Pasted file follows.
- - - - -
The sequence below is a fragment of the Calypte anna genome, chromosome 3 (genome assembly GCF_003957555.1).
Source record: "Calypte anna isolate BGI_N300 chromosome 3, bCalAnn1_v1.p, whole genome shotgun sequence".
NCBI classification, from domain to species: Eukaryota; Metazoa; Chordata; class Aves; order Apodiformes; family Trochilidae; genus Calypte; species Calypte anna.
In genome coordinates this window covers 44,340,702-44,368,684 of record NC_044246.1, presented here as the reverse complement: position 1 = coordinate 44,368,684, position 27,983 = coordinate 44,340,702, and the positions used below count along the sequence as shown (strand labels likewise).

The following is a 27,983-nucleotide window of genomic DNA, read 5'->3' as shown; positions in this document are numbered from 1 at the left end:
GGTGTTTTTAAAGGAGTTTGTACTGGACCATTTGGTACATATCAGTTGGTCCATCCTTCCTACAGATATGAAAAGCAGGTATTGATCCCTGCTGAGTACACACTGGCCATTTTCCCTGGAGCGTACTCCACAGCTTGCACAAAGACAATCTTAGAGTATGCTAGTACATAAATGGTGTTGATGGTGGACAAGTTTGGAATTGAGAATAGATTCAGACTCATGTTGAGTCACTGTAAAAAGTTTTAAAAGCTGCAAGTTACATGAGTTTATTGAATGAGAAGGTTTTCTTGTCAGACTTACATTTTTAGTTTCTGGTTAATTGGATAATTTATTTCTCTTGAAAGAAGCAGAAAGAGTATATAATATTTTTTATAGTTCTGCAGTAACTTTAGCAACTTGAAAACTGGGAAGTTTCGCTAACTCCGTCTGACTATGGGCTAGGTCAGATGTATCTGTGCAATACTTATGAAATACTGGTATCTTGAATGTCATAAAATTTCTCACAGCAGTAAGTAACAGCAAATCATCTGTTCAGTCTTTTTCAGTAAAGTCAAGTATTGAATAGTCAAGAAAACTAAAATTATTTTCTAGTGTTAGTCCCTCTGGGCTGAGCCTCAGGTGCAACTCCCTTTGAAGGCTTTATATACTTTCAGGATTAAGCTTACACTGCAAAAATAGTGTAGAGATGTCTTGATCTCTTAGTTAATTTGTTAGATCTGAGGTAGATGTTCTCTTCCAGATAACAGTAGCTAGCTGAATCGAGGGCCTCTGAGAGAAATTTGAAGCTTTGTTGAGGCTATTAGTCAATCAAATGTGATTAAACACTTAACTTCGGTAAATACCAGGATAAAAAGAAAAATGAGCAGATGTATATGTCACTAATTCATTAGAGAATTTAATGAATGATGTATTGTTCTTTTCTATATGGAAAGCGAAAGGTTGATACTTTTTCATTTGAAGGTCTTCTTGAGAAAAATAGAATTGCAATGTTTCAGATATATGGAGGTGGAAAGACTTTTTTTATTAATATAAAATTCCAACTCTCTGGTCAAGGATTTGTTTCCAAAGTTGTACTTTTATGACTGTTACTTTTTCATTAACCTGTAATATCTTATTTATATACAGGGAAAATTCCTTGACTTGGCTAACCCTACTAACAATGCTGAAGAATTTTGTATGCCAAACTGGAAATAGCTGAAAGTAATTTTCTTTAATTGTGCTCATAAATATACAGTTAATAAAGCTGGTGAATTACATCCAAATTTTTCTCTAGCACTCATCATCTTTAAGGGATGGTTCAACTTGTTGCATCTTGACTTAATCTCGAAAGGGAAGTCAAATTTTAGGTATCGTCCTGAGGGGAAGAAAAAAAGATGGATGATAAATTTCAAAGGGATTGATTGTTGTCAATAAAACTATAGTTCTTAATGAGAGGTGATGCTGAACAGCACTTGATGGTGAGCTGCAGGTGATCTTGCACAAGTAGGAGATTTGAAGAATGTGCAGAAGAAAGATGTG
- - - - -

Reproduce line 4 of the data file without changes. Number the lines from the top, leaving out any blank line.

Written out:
In genome coordinates this window covers 44,340,702-44,368,684 of record NC_044246.1, presented here as the reverse complement: position 1 = coordinate 44,368,684, position 27,983 = coordinate 44,340,702, and the positions used below count along the sequence as shown (strand labels likewise).